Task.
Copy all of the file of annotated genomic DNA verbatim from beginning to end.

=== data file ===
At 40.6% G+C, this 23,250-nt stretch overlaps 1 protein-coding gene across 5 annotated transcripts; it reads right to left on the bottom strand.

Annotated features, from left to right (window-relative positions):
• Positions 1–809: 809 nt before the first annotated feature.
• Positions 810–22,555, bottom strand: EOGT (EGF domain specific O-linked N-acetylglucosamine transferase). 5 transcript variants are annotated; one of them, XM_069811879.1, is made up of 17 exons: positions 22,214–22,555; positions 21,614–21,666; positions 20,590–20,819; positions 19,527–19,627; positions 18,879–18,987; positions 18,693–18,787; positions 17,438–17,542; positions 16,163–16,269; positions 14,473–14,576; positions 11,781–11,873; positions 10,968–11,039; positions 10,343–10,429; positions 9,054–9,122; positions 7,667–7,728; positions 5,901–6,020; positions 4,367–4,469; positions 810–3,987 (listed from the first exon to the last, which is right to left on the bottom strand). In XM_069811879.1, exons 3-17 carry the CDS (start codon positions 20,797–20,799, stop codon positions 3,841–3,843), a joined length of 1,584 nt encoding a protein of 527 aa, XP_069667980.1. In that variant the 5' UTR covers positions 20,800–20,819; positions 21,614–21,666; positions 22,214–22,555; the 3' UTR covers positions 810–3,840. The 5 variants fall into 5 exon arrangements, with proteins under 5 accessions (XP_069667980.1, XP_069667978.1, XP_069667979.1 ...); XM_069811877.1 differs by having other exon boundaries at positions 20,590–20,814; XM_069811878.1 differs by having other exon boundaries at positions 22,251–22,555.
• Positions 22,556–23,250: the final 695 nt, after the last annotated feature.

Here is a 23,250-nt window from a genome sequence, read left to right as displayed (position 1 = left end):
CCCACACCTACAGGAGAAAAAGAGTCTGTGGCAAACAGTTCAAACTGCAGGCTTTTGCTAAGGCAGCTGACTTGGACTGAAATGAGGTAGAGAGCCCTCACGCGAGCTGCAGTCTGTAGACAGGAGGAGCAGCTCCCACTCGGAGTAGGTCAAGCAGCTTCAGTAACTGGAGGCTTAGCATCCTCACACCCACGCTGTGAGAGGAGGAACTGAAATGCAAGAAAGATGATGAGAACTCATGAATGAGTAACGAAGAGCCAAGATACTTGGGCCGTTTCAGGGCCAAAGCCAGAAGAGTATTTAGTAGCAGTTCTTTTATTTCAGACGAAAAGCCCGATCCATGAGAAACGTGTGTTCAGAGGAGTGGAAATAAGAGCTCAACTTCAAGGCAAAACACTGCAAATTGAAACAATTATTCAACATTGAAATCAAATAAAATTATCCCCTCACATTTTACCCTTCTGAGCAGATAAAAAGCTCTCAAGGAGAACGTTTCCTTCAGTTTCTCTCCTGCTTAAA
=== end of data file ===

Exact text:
At 40.6% G+C, this 23,250-nt stretch overlaps 1 protein-coding gene across 5 annotated transcripts; it reads right to left on the bottom strand.

Annotated features, from left to right (window-relative positions):
• Positions 1–809: 809 nt before the first annotated feature.
• Positions 810–22,555, bottom strand: EOGT (EGF domain specific O-linked N-acetylglucosamine transferase). 5 transcript variants are annotated; one of them, XM_069811879.1, is made up of 17 exons: positions 22,214–22,555; positions 21,614–21,666; positions 20,590–20,819; positions 19,527–19,627; positions 18,879–18,987; positions 18,693–18,787; positions 17,438–17,542; positions 16,163–16,269; positions 14,473–14,576; positions 11,781–11,873; positions 10,968–11,039; positions 10,343–10,429; positions 9,054–9,122; positions 7,667–7,728; positions 5,901–6,020; positions 4,367–4,469; positions 810–3,987 (listed from the first exon to the last, which is right to left on the bottom strand). In XM_069811879.1, exons 3-17 carry the CDS (start codon positions 20,797–20,799, stop codon positions 3,841–3,843), a joined length of 1,584 nt encoding a protein of 527 aa, XP_069667980.1. In that variant the 5' UTR covers positions 20,800–20,819; positions 21,614–21,666; positions 22,214–22,555; the 3' UTR covers positions 810–3,840. The 5 variants fall into 5 exon arrangements, with proteins under 5 accessions (XP_069667980.1, XP_069667978.1, XP_069667979.1 ...); XM_069811877.1 differs by having other exon boundaries at positions 20,590–20,814; XM_069811878.1 differs by having other exon boundaries at positions 22,251–22,555.
• Positions 22,556–23,250: the final 695 nt, after the last annotated feature.

Here is a 23,250-nt window from a genome sequence, read left to right as displayed (position 1 = left end):
CCCACACCTACAGGAGAAAAAGAGTCTGTGGCAAACAGTTCAAACTGCAGGCTTTTGCTAAGGCAGCTGACTTGGACTGAAATGAGGTAGAGAGCCCTCACGCGAGCTGCAGTCTGTAGACAGGAGGAGCAGCTCCCACTCGGAGTAGGTCAAGCAGCTTCAGTAACTGGAGGCTTAGCATCCTCACACCCACGCTGTGAGAGGAGGAACTGAAATGCAAGAAAGATGATGAGAACTCATGAATGAGTAACGAAGAGCCAAGATACTTGGGCCGTTTCAGGGCCAAAGCCAGAAGAGTATTTAGTAGCAGTTCTTTTATTTCAGACGAAAAGCCCGATCCATGAGAAACGTGTGTTCAGAGGAGTGGAAATAAGAGCTCAACTTCAAGGCAAAACACTGCAAATTGAAACAATTATTCAACATTGAAATCAAATAAAATTATCCCCTCACATTTTACCCTTCTGAGCAGATAAAAAGCTCTCAAGGAGAACGTTTCCTTCAGTTTCTCTCCTGCTTAAA